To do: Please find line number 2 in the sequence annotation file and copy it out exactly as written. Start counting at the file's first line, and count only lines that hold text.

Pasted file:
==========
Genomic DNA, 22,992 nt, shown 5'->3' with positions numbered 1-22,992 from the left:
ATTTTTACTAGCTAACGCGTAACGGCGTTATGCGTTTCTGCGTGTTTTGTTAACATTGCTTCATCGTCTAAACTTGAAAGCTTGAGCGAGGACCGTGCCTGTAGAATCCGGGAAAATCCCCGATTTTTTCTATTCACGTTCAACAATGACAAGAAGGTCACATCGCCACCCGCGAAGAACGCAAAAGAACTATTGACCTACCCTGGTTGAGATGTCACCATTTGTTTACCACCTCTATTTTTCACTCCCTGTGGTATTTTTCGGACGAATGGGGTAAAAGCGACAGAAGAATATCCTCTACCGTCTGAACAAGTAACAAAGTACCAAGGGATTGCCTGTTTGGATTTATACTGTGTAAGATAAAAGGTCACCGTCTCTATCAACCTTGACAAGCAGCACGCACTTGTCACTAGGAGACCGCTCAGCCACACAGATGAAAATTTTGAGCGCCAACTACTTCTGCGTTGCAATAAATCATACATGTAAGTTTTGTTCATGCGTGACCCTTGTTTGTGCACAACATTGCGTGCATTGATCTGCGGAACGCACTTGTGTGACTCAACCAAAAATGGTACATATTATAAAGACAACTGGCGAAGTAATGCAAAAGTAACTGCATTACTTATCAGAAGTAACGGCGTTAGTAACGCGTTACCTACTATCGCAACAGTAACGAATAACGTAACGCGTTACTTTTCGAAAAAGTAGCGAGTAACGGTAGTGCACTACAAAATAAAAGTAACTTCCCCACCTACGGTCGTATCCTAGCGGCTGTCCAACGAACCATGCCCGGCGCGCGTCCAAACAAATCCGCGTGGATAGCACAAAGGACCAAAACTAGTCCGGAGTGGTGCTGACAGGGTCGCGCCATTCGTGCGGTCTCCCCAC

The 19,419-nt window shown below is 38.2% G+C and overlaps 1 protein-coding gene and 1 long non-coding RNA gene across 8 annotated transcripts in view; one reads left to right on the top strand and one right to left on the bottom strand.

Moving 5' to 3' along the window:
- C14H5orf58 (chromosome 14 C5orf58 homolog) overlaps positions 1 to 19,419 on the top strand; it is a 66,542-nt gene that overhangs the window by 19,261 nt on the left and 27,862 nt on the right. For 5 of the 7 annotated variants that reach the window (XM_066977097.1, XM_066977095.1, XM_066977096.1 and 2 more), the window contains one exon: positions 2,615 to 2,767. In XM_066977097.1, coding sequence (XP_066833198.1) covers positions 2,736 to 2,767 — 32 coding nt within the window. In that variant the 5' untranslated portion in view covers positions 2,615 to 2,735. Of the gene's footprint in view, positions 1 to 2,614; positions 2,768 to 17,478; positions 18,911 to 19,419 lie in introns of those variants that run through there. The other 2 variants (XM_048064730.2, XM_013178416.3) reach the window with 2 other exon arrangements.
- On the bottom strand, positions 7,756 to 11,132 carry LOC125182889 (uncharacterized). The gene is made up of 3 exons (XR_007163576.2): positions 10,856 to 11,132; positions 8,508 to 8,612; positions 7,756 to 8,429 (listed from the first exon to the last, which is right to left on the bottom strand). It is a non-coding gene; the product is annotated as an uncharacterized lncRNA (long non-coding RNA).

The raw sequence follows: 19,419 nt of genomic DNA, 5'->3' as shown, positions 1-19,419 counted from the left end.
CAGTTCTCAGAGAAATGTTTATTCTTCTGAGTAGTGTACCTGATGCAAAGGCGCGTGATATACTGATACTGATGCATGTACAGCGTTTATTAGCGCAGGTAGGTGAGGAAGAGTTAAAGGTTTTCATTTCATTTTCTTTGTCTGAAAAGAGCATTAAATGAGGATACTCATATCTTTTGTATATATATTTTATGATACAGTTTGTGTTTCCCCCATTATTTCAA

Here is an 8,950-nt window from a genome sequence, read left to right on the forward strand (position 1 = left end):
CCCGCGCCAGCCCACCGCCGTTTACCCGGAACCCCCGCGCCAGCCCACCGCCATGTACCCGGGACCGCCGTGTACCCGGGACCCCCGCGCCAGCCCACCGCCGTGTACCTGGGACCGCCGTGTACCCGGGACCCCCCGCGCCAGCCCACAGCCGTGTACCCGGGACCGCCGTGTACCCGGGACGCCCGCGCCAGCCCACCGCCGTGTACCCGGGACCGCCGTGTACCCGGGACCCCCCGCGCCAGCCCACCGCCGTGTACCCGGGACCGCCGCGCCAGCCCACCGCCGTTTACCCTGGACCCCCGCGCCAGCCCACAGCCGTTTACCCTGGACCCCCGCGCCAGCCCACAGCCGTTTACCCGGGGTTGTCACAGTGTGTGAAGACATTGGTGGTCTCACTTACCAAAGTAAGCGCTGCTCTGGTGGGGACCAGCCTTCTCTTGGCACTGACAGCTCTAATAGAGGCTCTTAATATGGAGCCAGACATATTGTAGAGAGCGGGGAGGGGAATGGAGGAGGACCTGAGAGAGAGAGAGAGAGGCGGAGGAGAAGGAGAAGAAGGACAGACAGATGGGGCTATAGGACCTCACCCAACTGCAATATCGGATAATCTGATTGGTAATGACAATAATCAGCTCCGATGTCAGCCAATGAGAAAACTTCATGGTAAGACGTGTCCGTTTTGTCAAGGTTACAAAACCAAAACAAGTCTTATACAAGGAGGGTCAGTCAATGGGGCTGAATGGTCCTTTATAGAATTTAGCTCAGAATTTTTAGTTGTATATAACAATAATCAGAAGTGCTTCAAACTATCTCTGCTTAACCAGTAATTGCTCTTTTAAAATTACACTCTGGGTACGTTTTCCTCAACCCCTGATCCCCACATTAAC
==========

ATTTTTACTAGCTAACGCGTAACGGCGTTATGCGTTTCTGCGTGTTTTGTTAACATTGCTTCATCGTCTAAACTTGAAAGCTTGAGCGAGGACCGTGCCTGTAGAATCCGGGAAAATCCCCGATTTTTTCTATTCACGTTCAACAATGACAAGAAGGTCACATCGCCACCCGCGAAGAACGCAAAAGAACTATTGACCTACCCTGGTTGAGATGTCACCATTTGTTTACCACCTCTATTTTTCACTCCCTGTGGTATTTTTCGGACGAATGGGGTAAAAGCGACAGAAGAATATCCTCTACCGTCTGAACAAGTAACAAAGTACCAAGGGATTGCCTGTTTGGATTTATACTGTGTAAGATAAAAGGTCACCGTCTCTATCAACCTTGACAAGCAGCACGCACTTGTCACTAGGAGACCGCTCAGCCACACAGATGAAAATTTTGAGCGCCAACTACTTCTGCGTTGCAATAAATCATACATGTAAGTTTTGTTCATGCGTGACCCTTGTTTGTGCACAACATTGCGTGCATTGATCTGCGGAACGCACTTGTGTGACTCAACCAAAAATGGTACATATTATAAAGACAACTGGCGAAGTAATGCAAAAGTAACTGCATTACTTATCAGAAGTAACGGCGTTAGTAACGCGTTACCTACTATCGCAACAGTAACGAATAACGTAACGCGTTACTTTTCGAAAAAGTAGCGAGTAACGGTAGTGCACTACAAAATAAAAGTAACTTCCCCACCTACGGTCGTATCCTAGCGGCTGTCCAACGAACCATGCCCGGCGCGCGTCCAAACAAATCCGCGTGGATAGCACAAAGGACCAAAACTAGTCCGGAGTGGTGCTGACAGGGTCGCGCCATTCGTGCGGTCTCCCCAC